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School Readers

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Jennifer Bray

Consililum Education library specialist, Sal Flint continues her column – School Readers – in which she talks to educators about their favourite books. This month’s Reader is Jennifer Bray.

 Why ‘School Readers’? 

We all urge kids to read, but how has reading shaped our own personal and professional lives? I want to know which four books have most influenced the people I talk to – an unforgettable children’s book, a novel, a work of non-fiction and a ‘go-to’ book about education.

This month’s School Reader is Jennifer Bray who after more than a decade as a university lecturer in Geography, in West Africa and the Far East, re-trained as (her words) ‘a proper teacher’ and found herself catapulted into the headship of two international schools, first in Hong Kong then in Brussels.  Now ‘retired’, she is a longstanding member of the Board of COBIS – Council of British International Schools –  and a mentor to new leadership teams.

It was a joy to learn about the books that have been influential to Jennifer. I could have talked books all day with her. I was fascinated and hugely envious of her profound and extensive knowledge of African Literature and utterly in awe that Jennifer had worked at the same university as Wole Soyinka, whose seminars and plays she’d been able to attend. Wow!

Jennifer Bray’s ‘four books’

(Click the book cover to follow the link to Amazon)

1. Chinua Achebe: Things Fall Apart

“In the 1960s, I was a postgraduate student and later visiting lecturer at the University of Ibadan at a momentous time when Wole Soyinka, later Nobel Laureate, was head of the Department of Theatre Arts and when Heinemann had launched its African Writers series:  Chinua Achebe, William Conton, Cyprian Ekwensi, Alex La Guma, James Ngugi…. I read each one as it was published and have chosen one of the first in the series, which became a set book in almost every school’s literature curriculum.”

What it’s about:

Things Fall Apart tells the story of Okonkwo, an important man in his tribe at a time when white men were first appearing in the country and setting up their ubiquitous regime. It tells of his reactions, and those of his family and village, to these dramatic events: his pride, his fears, his exile and his return, and his ultimate fate.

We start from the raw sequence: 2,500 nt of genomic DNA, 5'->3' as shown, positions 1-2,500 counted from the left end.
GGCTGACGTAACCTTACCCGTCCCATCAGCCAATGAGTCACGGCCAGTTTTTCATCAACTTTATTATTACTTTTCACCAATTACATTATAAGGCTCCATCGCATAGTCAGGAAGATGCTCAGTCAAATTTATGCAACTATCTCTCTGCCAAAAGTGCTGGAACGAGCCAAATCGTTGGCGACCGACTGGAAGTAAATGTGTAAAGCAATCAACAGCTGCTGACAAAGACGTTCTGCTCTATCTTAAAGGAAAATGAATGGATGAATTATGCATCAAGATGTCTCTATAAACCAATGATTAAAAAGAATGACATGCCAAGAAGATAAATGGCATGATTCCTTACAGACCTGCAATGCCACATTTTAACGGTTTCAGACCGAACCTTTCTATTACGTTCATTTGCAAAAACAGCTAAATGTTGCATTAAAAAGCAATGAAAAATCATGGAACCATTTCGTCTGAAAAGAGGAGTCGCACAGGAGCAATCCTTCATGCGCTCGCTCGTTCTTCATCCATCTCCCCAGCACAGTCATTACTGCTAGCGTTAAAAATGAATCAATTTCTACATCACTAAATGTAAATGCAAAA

2. Madeleine Albright: Fascism – A Warning

“Over the years friends have supplied me with a wide selection of political biographies with the strong suggestion they were what I ought to be reading! I found many to be lengthy, tedious and self-publicising, but three which I found by comparison to be readable, absorbing and written with great wisdom and modesty are First Confession – A Sort of Memoir by Chris Patten, Climbing the Bookshelves by Shirley Williams, and Fascism – A Warning by Madeleine Albright.

If you have to pin me down to just one book I’d choose Madeleine Albright’s Fascism – A Warning.

 

 

What it’s about:

Primo Levi wrote that ‘Each generation has its own Fascism’.  Fascism – A Warning argues that the momentum towards democracy that followed the fall of the Berlin Wall has gone into reverse.  It compares the rise of fascism in the 1930s with contemporary leaders whose extreme views are threatening world order.

3. Gervase Phinn: The Other Side of the Dale

“Affectionately known as the successor to James Herriot, the two series by Gervase Phinn – The Dales and The Little Village School – would always be my first choice of education books – children’s own perception of their education is so enlightening. Phinn is a born raconteur with a keen sense of the absurd.  He learns to slow down and discover the disarming qualities of the Dales children. Set against the beautiful Yorkshire countryside, his accounts of each individual encounter are brilliantly humorous, perceptive and engaging.”

What it’s about:

Gervase Phinn is offered the post of County Inspector of Schools in North Yorkshire and visits village schools in the remoter valleys of the Dales.  He listens as children talk to him about their farms, their rabbits, their family stories, the village gossip, and the eccentricities of their teachers.

4. Arthur Ransome: We Didn’t Mean To Go To Sea

“Although I was of the Enid Blyton generation, it was Swallows and Amazons, the series of books by Arthur Ransome – Coot Club, Swallowdale, Winter Holiday, Secret Water, Peter Duck – that I read from cover to cover.  It was the appeal of the holiday adventures of the Walker and Blackett family children and their two dinghies (‘Swallow’ and ‘Amazon’) as they stayed on farms and explored the Lake District or the Norfolk Broads.  They sailed, camped, swam and fished, and invented island clashes between pirates and explorers.  No expedition was ever without mishaps, nothing was ever quite as they had promised their parents!”

What it’s about: 

In We Didn’t Mean To Go To Sea, the Swallows find themselves drifting out into the North Sea in their friend’s boat, while he had gone for provisions.  There was thick fog, a rising wind, shoals and buoys to avoid and the sirens of steamers somewhere.  They have to improvise, try not to hit anything and work out how to get back.

 What Jennifer is reading at the moment:

Fiction:   The Thursday Murder Club   by Richard Osman

Non-fiction:  The Durrells of Corfu by Michael Haag

 

Sal Flint, is a Senior Consultant specialising in school library development at Consilium Education.

 

If you would like to share your four School Readers, write to ITM on

https://consiliumeducation.com/itm/contact-us/.

 



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